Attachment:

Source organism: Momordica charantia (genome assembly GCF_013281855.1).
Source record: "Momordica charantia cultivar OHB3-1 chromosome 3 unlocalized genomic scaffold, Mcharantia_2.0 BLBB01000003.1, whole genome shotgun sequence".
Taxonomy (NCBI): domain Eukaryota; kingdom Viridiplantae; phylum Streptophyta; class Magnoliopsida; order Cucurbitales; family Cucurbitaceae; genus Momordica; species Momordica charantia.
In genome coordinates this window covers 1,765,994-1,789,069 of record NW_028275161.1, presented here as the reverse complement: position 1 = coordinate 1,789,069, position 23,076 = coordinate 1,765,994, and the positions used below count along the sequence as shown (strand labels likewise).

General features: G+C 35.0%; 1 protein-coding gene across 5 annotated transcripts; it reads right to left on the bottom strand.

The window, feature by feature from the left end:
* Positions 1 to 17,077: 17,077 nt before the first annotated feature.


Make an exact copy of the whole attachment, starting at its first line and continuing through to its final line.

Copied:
Source organism: Momordica charantia (genome assembly GCF_013281855.1).
Source record: "Momordica charantia cultivar OHB3-1 chromosome 3 unlocalized genomic scaffold, Mcharantia_2.0 BLBB01000003.1, whole genome shotgun sequence".
Taxonomy (NCBI): domain Eukaryota; kingdom Viridiplantae; phylum Streptophyta; class Magnoliopsida; order Cucurbitales; family Cucurbitaceae; genus Momordica; species Momordica charantia.
In genome coordinates this window covers 1,765,994-1,789,069 of record NW_028275161.1, presented here as the reverse complement: position 1 = coordinate 1,789,069, position 23,076 = coordinate 1,765,994, and the positions used below count along the sequence as shown (strand labels likewise).

General features: G+C 35.0%; 1 protein-coding gene across 5 annotated transcripts; it reads right to left on the bottom strand.

The window, feature by feature from the left end:
* Positions 1 to 17,077: 17,077 nt before the first annotated feature.